My beloved Gram would often describe me as a “slow burner”. It takes quite a bit for my interior “calm waters” to boil over. That being said, I am smoldering over our society’s current infatuation with the “selfie”. As I scroll through photos of perfectly poised perfection, I want to turn back the clock to a time when the self-esteem and confidence of the young people in our lives didn’t rest on how many “likes” our “smiley faces” received on a social media site. Maybe it’s time to simmer down and consider the benefits of turning the camera in a different direction.
Be the change
Gandhi is attributed to beautifully commanding “Be the change you want to see in the world.” Resisting and often failing to keep a sense of self in our “selfie” world, is a constant battle. I’m not deterred from joining the craze even though my “selfie” attempts could be titled, “My Left Nostril” for lack of technical skill. Last summer, a local pastor, Dr. Doug Damron, put out a Facebook and congregational challenge for people to post photos (in my case “selfies”) from visits to out-of-town places of worship. I quickly discovered that a camera continually turned on yourself, changes your perspective. I turned what was meant to be a spiritual journey of education, tolerance and acceptance into a full-blown competition of how many places I could be photographed. Refraining from posing with “duck lips” was my only saving grace. By turning the camera around, I would have captured the multitude of beautifully diverse faces and cultures from my travels.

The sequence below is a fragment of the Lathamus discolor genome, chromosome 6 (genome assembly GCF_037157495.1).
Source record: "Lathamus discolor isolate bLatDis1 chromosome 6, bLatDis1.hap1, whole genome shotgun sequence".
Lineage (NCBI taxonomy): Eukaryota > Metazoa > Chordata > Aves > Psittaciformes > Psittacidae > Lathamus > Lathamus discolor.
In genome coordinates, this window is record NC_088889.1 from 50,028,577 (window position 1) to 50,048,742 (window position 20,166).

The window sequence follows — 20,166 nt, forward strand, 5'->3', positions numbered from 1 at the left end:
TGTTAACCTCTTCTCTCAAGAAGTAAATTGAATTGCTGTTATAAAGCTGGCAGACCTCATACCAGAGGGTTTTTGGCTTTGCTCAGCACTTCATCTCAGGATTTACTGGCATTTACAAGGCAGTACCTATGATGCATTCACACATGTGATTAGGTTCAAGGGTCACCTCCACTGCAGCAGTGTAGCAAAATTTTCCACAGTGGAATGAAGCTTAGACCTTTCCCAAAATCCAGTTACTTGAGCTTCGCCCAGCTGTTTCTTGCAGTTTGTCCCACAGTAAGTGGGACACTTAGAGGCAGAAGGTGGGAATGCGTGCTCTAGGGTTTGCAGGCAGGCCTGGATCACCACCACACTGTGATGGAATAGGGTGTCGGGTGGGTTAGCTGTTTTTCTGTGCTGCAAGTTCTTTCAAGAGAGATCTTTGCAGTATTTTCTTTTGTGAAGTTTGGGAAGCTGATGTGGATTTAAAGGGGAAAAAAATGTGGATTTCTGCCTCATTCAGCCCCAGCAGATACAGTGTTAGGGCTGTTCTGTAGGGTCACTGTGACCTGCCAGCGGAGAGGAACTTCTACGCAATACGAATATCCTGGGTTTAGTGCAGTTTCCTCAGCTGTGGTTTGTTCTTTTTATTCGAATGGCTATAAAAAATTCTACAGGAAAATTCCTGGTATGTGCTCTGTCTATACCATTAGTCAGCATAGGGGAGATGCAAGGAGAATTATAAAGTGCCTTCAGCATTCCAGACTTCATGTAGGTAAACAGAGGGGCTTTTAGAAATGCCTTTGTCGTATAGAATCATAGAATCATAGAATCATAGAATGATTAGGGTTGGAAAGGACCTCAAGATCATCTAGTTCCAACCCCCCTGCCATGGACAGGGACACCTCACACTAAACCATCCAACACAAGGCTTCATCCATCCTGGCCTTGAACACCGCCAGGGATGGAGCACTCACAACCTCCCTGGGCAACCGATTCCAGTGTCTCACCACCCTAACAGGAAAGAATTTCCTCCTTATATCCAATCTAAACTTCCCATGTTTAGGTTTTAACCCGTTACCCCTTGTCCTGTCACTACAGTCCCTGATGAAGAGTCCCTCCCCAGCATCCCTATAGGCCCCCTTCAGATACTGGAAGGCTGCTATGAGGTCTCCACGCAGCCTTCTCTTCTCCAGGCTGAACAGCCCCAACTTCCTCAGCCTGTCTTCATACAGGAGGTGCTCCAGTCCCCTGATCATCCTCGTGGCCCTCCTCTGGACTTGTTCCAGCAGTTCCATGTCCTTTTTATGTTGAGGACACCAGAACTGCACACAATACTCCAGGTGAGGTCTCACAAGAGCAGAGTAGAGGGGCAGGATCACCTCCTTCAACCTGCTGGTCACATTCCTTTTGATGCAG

True friendship means more than pressing the “like” button
It’s lovely to have friends who like your latest profile photo but a true friend is the one that shows up at your door with tuna soup in your time of need. OK, so my friend isn’t much of a cook but she was there, in the flesh, imperfections and all. That is a far better image than any “selfie” could provide.
Do your “selfies” truly capture the true essence of who you are? To me, my daughter’s best liked “selfies” are a total contradiction of the images I have of them when they are their best selves. I have seen the young women of this house in what they would think is their disheveled, fuzzy slipper wearing, worst but what I know is REAL. I wish the cyber world could award a “like” for every time my ICU nurse daughter helped save a life or comforted a family or when my middle girl entered her classroom to teach and motivate kids with special needs and shows them that they are capable of greatness. No hand-on-hip, purse-lipped, head tilted, “selfie” shot could ever reflect their caring spirits.
Leave a legacy
I love my family’s history and would spend hours going through our old photo albums and seeing the men and women who helped shape my parents and consequently, me. I don’t want my kids to look back to photos of their life only to find 500 pictures of themselves staring back at them. I encourage them; I encourage you, to grab your loved ones and click away remembering some of the best moments in life are unscripted and imperfect. Even though we live in a “selfie” world on a small screen, take a deep breath and absorb the big world around you before whipping out your cell phone—and every once in a while, turn it around.
Mary Helen Darah is an award-winning columnist who has appeared in numerous publications in the Toledo area and beyond. Her column, The Mother of Mayhem, publishes on ProMedica HealthConnect the first of each month.